OLIGODENDROCYTE DYSFUNCTION IN
SCHIZOPHRENIA AND BIPOLAR DISORDER
Dmitri Takchev, Michael L. Mimmack,
Margaret M. Ryan, Matt Wayland, Tom Freeman, Peter B. Jones, Michael Starkey,
Maree J. Webster, Robert H. Yolken, Sabine Bahn
Lancet 362:798-805, 2003
of array studies have suggested abnormalities in expression of lipid and
myelin-related genes in schizophrenia. Here, we investigated
oligodendrocyte-specific and myelination-associated gene expression in
schizophrenia and bipolar affective disorder.
We used samples from the Stanley brain collection, consisting of 15
schizophrenia, 15 bipolar affective disorder, and 15 control brains.
Indexing-based differential display PCR was done to screen for differences in
gene expression in schizophrenia patients versus controls. Results were
cross-validated with quantitative PCR, which was also used to investigate
expression profiles of 16 other oligodendrocyte and myelin genes in
schizophrenia and bipolar disorder. These genes were further investigated with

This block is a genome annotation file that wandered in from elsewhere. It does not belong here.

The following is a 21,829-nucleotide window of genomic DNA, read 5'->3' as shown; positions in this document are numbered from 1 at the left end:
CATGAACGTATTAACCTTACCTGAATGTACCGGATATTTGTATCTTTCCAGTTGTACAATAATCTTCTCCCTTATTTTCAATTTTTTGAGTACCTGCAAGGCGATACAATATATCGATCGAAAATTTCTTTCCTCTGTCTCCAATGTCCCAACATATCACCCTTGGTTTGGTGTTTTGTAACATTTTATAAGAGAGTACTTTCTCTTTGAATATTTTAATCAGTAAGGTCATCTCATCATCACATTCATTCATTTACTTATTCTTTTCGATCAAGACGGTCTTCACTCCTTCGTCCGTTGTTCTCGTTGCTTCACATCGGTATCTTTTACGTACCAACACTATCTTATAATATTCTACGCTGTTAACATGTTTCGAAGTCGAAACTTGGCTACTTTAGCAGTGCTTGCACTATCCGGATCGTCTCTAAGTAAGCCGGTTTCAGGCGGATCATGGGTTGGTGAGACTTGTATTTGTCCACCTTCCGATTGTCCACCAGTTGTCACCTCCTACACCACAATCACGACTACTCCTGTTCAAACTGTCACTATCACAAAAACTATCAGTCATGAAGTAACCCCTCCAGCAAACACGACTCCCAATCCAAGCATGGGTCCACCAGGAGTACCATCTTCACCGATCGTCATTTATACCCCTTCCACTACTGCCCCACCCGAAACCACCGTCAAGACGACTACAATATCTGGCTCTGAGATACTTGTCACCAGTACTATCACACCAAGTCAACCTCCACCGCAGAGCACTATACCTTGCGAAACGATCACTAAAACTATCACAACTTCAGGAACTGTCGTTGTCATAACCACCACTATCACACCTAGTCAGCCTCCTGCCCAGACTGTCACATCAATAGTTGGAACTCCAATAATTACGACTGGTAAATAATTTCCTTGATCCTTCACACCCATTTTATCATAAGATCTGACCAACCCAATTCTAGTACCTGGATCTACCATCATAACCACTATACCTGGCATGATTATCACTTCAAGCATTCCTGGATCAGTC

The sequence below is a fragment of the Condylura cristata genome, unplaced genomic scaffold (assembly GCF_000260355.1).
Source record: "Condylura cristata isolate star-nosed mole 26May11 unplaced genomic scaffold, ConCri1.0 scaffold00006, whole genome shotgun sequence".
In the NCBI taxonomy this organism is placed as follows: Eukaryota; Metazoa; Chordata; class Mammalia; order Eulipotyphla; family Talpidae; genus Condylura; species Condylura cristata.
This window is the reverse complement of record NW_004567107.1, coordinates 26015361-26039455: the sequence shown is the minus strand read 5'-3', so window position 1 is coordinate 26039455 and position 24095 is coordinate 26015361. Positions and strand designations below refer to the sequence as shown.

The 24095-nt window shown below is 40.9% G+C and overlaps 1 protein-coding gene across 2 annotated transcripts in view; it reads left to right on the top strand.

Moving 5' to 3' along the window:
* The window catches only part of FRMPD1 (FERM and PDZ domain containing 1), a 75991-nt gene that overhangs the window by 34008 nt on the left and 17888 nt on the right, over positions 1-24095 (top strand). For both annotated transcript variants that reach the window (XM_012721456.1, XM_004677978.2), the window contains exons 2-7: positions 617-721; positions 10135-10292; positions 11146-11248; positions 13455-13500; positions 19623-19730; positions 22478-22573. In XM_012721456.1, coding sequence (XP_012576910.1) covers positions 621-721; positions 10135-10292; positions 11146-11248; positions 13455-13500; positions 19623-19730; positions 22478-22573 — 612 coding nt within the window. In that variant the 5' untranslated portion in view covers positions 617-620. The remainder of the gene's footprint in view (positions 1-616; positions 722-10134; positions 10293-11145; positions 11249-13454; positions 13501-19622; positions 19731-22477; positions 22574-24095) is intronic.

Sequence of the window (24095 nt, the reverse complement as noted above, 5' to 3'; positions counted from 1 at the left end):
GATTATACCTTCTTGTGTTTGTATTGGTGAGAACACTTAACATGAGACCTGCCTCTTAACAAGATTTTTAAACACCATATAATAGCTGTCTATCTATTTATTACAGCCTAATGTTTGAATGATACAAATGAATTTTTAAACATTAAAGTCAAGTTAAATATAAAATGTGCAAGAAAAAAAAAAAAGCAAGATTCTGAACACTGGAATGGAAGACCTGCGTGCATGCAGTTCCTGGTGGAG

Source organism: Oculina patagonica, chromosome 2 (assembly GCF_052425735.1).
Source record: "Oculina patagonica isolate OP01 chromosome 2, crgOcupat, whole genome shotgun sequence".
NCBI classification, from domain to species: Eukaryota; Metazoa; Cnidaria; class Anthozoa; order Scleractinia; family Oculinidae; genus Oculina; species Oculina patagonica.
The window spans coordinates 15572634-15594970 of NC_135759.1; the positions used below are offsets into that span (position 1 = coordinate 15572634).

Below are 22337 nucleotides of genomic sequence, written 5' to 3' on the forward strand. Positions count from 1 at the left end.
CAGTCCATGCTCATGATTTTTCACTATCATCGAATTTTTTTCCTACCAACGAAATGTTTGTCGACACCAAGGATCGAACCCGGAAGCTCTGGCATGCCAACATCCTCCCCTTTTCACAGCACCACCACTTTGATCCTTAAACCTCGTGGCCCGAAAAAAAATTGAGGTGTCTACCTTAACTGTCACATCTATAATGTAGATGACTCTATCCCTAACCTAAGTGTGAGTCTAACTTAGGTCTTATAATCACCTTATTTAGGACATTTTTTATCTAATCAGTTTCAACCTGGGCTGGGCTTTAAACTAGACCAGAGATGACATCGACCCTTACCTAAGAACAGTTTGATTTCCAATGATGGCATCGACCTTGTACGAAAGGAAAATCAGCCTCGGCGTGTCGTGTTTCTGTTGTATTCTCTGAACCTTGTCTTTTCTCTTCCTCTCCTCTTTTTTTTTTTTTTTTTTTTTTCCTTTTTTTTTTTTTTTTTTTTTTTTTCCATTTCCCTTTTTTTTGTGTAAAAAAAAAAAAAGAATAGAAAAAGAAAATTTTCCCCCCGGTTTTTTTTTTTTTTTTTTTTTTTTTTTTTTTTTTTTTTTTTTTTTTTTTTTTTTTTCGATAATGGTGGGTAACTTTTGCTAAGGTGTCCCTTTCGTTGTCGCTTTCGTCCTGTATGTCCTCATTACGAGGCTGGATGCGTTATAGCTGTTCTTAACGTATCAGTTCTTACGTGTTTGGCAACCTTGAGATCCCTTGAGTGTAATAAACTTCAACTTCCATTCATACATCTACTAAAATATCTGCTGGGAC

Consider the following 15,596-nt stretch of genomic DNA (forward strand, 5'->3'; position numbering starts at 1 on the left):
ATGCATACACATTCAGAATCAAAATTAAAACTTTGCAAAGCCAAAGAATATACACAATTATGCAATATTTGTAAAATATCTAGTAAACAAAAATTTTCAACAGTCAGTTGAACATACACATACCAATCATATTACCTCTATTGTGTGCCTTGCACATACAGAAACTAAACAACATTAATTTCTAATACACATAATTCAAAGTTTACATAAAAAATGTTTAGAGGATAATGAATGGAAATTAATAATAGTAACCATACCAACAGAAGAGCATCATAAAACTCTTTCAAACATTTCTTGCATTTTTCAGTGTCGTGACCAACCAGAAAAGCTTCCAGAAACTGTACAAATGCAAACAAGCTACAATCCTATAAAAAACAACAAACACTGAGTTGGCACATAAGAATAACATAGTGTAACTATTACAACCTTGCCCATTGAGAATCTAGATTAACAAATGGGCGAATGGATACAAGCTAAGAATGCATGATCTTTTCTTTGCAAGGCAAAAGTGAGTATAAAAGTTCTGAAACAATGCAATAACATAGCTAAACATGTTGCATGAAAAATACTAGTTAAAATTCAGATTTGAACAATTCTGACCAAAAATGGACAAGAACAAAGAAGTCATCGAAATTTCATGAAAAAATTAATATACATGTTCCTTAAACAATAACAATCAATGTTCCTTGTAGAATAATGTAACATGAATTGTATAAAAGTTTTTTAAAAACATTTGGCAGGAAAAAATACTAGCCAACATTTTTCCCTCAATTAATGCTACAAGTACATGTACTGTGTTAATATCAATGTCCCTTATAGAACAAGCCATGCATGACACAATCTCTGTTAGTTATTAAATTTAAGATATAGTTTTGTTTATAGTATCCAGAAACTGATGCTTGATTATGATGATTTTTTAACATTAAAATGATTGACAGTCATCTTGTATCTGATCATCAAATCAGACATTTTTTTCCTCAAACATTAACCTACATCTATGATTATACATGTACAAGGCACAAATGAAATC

an ongoing microarray analysis.
Results of differential display and quantitative PCR analysis showed a reduction
of key oligodendrocyte-related and myelin-related genes in schizophrenia and
bipolar patients; expression changes for both disorders showed a high degree of
overlap. Microarray results of the same genes investigated by quantitative
PCR correlated well overall.
Schizophrenia and bipolar brains showed downregulation of key oligodendrocyte
and myelination genes, including transcription factors that regulate these
genes, compared with control brains. These results lend support to and
extend observations from other microarray investigations. Our study also
showed similar expression changes to the schizophrenia group in bipolar brains,
which thus lends support to the notion that the disorders share common causative
and pathophysiological pathways.